In this blog for people with endometriosis, Dr Ippokratis Sarris, Consultant in Reproductive Medicine and the Director of King’s Fertility, and Dr James Duffy, Clinical Fellow at King’s Fertility, discuss the reasons why endometriosis causes fertility problems, potential Something done with the aim of improving health or relieving suffering. For example, medicines, surgery, psychological and physical therapies, diet and exercise changes. options, and the latest Cochrane Reviews are systematic reviews. In systematic reviews we search for and summarize studies that answer a specific research question (e.g. is paracetamol effective and safe for treating back pain?). The studies are identified, assessed, and summarized by using a systematic and predefined approach. They inform recommendations for healthcare and research. on keyhole surgery (laparoscopic surgery) for endometriosis.
This blog is the fourth in our #MyEndometriosisQuestion series running throughout March, with blogs about endometriosis and an invitation to ask your questions, which will be addressed by a panel of experts. More details at the end of this blog.
Featured image: ‘No-one can see it’ by Margaret Kalms* http://www.endowomanart.com
What is endometriosis?
In the video below, Dr Kuhan Rajah explains what endometriosis is. Dr Rajah is a consultant obstetrician and a sub-specialist in reproductive medicine at King’s Fertility. His areas of expertise are gynaecological and early pregnancy ultrasound, minimally invasive surgery, and all aspects of fertility medicine.
Why does endometriosis cause fertility problems?
It is not fully understood why it may be more difficult for some people with endometriosis to become pregnant. Depending on the severity of the endometriosis, between 30% to 50% of people with endometriosis may experience fertility problems. Endometriosis can influence fertility in several ways:
- distorted anatomy of the pelvis
- adhesions (bands of scar-like tissue)
- damage to the fallopian tubes or ovaries
- inflammation of the pelvic structures
- altered immune system functioning
- changes in the hormonal environment of the eggs
- impaired implantation of a pregnancy
- altered egg quality
The exact nature of the link between fertility problems and endometriosis is unclear but the severity of the condition and location of the tissue appears to have an effect. It is not fully known why and how mild endometriosis affects the chances of getting pregnant. But people with severe endometriosis, which causes considerable scarring, blocked fallopian tubes, and damaged ovaries, experience the most difficulty becoming pregnant and often require Assisted Reproductive Techniques (ART) treatment, including in-vitro fertilisation (IVF). However, even with severe endometriosis natural conception is still possible.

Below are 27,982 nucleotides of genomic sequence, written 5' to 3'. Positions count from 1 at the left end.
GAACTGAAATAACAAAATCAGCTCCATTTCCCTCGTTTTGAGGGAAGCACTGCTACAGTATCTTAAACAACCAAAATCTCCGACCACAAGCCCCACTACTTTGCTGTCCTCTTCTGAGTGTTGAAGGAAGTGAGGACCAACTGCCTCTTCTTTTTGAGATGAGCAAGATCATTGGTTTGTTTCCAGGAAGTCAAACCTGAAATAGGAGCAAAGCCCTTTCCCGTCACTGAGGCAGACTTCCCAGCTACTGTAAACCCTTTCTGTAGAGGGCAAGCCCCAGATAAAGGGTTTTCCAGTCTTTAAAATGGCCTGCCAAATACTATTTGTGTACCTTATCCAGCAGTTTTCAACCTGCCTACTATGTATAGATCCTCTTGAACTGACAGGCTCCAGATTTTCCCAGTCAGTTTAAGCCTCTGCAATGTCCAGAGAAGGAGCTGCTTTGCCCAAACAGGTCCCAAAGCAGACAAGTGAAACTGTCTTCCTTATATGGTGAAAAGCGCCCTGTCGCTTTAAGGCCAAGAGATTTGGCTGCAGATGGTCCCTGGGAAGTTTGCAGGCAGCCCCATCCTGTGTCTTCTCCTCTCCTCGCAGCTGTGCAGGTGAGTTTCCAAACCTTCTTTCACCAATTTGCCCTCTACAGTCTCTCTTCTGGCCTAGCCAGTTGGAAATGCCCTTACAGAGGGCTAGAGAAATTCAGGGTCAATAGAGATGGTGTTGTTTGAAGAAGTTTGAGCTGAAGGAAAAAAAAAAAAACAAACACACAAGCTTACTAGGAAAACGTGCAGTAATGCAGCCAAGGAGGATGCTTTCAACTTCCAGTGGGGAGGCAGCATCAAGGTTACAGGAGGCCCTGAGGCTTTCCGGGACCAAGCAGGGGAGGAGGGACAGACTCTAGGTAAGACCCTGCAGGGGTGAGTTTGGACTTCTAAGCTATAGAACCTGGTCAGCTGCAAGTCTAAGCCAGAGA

It is also important to remember that not everyone with endometriosis will have problems, and many will eventually be able to get pregnant without treatment.
How long should I wait before being referred to a fertility clinic?
Although endometriosis can have an effect on one’s chances of getting pregnant, most people who have mild endometriosis do not have fertility problems. An estimated 50-75% of women with mild to moderate endometriosis will get pregnant without treatment.
The general advice given to people is to see your GP if you have not conceived after a year of trying. However, if you know that you have endometriosis and are failing to conceive, you should talk to your doctor sooner who can refer you to a fertility specialist.
As female fertility decreases with age, you should also seek advice sooner rather than later if you are aged beyond the mid-30s, as the decline in fertility speeds up. If you are in a relationship, it is always best for both partners to be assessed, as fertility problems can affect either or both. Your doctor will be able to do an initial assessment to check for things that may be causing your fertility problems and advise you about what to do next.